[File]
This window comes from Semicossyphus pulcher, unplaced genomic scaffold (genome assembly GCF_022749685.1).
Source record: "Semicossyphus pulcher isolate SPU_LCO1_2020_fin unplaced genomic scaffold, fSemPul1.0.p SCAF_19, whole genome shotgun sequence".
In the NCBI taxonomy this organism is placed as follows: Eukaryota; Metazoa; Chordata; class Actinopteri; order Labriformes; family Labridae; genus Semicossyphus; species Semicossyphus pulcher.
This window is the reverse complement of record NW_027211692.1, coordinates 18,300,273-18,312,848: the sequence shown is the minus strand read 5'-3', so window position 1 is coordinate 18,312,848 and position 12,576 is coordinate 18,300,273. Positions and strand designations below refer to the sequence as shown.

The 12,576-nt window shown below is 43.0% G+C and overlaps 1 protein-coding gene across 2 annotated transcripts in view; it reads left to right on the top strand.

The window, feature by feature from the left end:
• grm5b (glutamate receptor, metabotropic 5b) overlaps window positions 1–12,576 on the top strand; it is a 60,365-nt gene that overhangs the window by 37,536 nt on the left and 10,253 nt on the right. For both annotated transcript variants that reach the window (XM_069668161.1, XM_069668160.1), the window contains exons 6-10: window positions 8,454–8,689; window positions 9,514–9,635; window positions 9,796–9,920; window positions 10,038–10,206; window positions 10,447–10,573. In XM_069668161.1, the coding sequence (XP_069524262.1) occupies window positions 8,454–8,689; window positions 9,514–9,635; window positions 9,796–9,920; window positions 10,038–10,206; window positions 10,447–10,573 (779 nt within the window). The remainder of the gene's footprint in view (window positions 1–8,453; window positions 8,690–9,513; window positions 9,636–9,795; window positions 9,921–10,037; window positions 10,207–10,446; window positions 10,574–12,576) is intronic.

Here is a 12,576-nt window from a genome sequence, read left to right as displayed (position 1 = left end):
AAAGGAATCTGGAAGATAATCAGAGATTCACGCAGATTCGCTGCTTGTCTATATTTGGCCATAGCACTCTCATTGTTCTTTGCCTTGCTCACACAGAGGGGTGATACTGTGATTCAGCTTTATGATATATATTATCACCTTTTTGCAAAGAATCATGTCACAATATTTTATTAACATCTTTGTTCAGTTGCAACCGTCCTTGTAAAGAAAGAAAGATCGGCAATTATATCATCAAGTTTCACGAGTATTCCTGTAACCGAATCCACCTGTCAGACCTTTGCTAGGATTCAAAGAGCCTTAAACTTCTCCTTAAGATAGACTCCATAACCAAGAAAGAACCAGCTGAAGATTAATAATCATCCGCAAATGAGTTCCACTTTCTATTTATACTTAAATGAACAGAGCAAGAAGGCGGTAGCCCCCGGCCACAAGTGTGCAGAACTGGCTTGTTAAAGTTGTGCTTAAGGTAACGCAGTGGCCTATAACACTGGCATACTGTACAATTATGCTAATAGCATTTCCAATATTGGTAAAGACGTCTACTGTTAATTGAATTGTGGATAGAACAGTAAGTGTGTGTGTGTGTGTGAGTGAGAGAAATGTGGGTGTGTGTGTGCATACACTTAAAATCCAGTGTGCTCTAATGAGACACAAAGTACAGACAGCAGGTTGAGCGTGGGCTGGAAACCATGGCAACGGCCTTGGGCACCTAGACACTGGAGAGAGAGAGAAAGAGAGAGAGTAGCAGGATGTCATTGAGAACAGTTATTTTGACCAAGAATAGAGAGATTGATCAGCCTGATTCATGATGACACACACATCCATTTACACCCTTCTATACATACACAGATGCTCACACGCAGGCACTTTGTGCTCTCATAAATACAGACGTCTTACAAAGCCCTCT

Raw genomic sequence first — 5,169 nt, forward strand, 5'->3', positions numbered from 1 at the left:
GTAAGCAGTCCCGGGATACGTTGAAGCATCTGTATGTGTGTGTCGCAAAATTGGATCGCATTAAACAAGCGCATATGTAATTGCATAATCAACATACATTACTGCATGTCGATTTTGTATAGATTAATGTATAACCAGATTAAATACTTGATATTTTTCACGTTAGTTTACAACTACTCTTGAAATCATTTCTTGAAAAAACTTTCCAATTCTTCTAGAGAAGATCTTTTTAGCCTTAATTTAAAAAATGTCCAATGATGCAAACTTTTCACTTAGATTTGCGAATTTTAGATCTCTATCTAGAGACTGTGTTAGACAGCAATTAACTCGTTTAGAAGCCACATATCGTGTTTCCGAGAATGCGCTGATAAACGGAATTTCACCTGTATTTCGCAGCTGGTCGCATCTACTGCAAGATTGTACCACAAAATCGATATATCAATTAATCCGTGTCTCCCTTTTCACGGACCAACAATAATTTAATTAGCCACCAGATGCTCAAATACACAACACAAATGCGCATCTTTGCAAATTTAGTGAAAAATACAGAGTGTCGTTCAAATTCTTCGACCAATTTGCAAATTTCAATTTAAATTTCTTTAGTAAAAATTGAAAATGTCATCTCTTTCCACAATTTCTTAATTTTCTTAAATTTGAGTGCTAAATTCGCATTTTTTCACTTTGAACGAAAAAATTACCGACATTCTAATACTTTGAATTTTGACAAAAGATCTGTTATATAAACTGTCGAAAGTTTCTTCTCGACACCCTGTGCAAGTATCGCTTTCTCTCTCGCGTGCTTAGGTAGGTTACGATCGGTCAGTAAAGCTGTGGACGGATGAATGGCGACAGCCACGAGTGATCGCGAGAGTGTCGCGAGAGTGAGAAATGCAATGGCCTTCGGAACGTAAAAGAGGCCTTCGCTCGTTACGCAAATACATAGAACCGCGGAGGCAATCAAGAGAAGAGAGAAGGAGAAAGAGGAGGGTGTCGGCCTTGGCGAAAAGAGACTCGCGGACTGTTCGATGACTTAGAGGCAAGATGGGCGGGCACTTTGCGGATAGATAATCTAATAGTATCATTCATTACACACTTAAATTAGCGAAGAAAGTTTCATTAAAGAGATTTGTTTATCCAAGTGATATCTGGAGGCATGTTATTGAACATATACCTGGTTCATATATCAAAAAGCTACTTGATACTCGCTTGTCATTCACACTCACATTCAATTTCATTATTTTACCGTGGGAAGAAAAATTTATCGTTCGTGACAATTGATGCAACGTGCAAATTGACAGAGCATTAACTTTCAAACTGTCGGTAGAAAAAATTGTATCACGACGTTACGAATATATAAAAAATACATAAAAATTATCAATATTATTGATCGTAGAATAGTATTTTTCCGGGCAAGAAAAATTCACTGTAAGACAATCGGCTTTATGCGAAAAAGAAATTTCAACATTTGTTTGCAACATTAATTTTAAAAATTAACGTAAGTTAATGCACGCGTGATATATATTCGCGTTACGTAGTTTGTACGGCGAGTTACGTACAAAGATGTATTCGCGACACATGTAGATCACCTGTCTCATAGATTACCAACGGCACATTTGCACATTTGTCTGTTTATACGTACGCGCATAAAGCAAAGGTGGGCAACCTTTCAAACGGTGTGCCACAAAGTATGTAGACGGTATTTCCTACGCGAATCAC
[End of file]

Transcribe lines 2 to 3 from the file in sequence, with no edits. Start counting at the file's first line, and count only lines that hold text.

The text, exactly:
Source record: "Semicossyphus pulcher isolate SPU_LCO1_2020_fin unplaced genomic scaffold, fSemPul1.0.p SCAF_19, whole genome shotgun sequence".
In the NCBI taxonomy this organism is placed as follows: Eukaryota; Metazoa; Chordata; class Actinopteri; order Labriformes; family Labridae; genus Semicossyphus; species Semicossyphus pulcher.